Within the first few weeks of becoming an appraiser, I knew I had a choice to make. I was already being pressured by lenders, real estate agents, and others to ‘hit value.’ Other things were being asked of me that I felt were unethical or even bordering on illegal. It was clear that some of my peers were giving into such pressures and, at least in the short term, they were being rewarded for it. I made a commitment early on however, to always live true to my conscience and let chips fall where they may.
Over the years, I have angered a lot of banks, homeowners, and agents when I have valued real estate where the market would support and not where someone else thought it should be. In some cases, I have felt like I have done the potential buyer a huge favor by saving them the pain of a financial mistake in paying too much for a home. They do not always see it that way. Rather than appreciating an appraiser’s professionalism, we are often viewed as the enemy for ‘killing the deal.’ In a rare moment, the opposite happened to me in early September.
I was commissioned by the Veteran’s Administration to do an appraisal for a new construction. The plans and specs arrived and I began my initial look through. It was immediately obvious to me that this home was of high-end quality, but had some unusual features. For example, though the home was made of wood (common in my area), the truss system was steel (not common my area). The cost of the roof system alone was 4Xs the cost of a normal roof. To make a long story short, the home did not appraise for the cost of construction. This was your typical ‘cost does not always equal value’ scenario.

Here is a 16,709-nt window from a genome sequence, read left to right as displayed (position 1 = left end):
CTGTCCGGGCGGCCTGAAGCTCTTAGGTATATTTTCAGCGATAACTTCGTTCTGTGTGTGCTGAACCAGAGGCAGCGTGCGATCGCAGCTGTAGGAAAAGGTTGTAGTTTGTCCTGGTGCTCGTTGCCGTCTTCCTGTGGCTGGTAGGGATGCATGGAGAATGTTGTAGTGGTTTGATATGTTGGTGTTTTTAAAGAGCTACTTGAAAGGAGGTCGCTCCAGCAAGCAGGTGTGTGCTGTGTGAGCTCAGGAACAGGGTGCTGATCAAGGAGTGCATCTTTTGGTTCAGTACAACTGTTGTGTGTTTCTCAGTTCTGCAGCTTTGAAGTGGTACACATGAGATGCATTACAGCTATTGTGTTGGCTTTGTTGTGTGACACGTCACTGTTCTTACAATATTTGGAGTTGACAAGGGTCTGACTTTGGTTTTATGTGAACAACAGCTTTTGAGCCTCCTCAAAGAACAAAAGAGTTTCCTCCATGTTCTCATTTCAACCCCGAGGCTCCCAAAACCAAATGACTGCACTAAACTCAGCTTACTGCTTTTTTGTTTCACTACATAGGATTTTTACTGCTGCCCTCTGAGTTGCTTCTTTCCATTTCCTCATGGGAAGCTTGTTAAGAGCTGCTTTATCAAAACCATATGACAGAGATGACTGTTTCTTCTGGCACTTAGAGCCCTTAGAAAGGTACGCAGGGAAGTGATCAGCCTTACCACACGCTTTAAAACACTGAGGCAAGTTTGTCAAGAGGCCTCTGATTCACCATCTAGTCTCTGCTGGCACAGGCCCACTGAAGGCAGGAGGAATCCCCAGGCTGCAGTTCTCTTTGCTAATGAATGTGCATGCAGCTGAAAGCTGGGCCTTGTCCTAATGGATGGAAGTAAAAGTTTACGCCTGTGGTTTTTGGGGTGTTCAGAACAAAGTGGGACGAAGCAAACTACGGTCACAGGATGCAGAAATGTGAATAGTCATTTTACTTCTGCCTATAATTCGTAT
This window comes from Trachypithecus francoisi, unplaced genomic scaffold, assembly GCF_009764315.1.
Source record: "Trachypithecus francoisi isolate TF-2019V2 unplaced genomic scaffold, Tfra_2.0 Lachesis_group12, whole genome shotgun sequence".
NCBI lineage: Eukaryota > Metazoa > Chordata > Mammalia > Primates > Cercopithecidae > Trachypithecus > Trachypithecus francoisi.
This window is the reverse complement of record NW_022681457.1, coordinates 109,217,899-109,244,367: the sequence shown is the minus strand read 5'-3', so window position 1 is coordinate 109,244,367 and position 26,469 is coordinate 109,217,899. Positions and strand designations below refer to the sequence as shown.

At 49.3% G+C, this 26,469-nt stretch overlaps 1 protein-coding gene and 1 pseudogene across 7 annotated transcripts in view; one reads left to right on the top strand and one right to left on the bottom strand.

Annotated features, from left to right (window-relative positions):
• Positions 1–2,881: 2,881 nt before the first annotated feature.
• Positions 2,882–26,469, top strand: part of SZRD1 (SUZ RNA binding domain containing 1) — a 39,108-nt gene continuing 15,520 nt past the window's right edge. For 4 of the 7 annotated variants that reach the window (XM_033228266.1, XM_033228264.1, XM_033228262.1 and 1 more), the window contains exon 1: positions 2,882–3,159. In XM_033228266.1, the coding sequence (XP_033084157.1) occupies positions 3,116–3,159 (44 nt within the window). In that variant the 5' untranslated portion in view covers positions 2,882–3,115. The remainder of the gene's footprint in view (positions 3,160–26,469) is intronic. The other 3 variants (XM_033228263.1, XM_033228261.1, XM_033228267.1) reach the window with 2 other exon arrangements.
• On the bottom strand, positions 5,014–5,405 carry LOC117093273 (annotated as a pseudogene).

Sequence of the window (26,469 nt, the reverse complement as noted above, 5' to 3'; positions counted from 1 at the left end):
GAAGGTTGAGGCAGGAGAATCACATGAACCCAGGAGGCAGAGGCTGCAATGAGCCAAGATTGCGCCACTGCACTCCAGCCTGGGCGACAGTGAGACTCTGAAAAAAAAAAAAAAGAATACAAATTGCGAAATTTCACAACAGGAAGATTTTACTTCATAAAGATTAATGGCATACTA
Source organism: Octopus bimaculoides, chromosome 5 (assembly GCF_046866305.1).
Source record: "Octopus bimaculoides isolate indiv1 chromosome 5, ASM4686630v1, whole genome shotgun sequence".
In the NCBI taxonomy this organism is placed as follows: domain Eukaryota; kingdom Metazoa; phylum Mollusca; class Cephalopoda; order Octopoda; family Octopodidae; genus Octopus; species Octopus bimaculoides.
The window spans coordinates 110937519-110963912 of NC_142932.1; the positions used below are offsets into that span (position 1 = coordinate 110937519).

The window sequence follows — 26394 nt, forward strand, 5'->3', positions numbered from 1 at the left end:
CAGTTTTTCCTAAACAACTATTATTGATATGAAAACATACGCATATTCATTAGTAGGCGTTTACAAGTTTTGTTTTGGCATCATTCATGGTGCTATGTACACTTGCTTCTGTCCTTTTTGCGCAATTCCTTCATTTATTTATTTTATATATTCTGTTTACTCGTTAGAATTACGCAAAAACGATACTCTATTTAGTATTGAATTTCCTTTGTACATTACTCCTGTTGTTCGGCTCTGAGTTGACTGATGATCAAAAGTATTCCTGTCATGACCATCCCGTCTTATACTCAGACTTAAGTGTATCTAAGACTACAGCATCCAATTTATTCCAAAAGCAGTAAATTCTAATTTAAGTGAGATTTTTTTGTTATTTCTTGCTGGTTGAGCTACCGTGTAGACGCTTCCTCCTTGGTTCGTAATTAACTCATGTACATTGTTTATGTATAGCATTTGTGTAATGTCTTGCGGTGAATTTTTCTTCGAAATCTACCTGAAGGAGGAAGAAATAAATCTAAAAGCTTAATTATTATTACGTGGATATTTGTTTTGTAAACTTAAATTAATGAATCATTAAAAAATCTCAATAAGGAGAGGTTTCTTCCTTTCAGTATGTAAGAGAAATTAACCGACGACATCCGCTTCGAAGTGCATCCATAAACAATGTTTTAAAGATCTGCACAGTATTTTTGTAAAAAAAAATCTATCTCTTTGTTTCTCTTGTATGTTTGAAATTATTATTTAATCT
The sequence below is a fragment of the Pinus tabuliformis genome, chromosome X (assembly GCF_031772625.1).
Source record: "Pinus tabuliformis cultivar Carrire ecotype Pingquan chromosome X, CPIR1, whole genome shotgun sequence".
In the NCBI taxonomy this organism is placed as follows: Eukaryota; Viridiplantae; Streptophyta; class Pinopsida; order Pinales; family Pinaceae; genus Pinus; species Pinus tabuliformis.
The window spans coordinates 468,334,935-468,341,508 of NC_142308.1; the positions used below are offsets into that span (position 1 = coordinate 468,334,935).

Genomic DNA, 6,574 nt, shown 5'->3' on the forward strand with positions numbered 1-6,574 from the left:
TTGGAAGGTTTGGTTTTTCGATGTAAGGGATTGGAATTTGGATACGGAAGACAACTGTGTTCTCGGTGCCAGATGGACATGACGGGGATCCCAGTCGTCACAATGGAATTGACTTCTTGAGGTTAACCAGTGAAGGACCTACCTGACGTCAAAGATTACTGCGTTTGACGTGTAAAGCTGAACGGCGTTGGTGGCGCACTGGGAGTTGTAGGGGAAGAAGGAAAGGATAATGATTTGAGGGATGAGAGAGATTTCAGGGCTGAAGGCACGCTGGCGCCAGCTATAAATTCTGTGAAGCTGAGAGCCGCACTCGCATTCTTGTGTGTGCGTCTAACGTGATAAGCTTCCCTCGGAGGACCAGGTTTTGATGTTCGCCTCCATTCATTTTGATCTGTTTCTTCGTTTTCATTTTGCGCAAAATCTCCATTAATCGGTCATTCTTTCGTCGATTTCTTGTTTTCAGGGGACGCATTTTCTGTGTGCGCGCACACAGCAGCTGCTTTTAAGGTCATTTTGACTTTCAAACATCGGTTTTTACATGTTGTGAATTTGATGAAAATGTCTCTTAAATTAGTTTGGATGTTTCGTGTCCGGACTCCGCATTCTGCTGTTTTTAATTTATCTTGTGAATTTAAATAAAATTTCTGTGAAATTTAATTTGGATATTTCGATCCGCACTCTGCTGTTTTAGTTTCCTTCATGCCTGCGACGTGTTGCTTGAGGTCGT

Two weeks later, I got a call from the potential buyer. “Oh boy. Here we go,” I thought. I prepared myself to be taken to the woodshed for killing his deal. What came next was surprising.
He said, “”I cannot thank you enough for what you did for us. Where most appraisers would just rubber-stamp the deal, you didn’t. Your appraisal was honest and kept us from entering into a major financial transaction and already being upside down. There needs to be more appraisers like you!!” I was floored and told him as much. I said that in over two decades of appraising, I had never, not once, had a potential buyer whose sale did not go through due to a ‘low appraisal’ thank me for my services. I asked him if I could use his quote in the testimonial section of my website and he agreed. In fact, he went on to say that if I ever wanted to send anyone to him for a verbal recommendation I could keep his number on speed-dial.
It can be frustrating at times to wonder if our good deeds ever get recognized or appreciated. Sometimes we might wonder what others think of us. In the end, I believe that no good deed goes to waste. What we put into the universe comes back to us.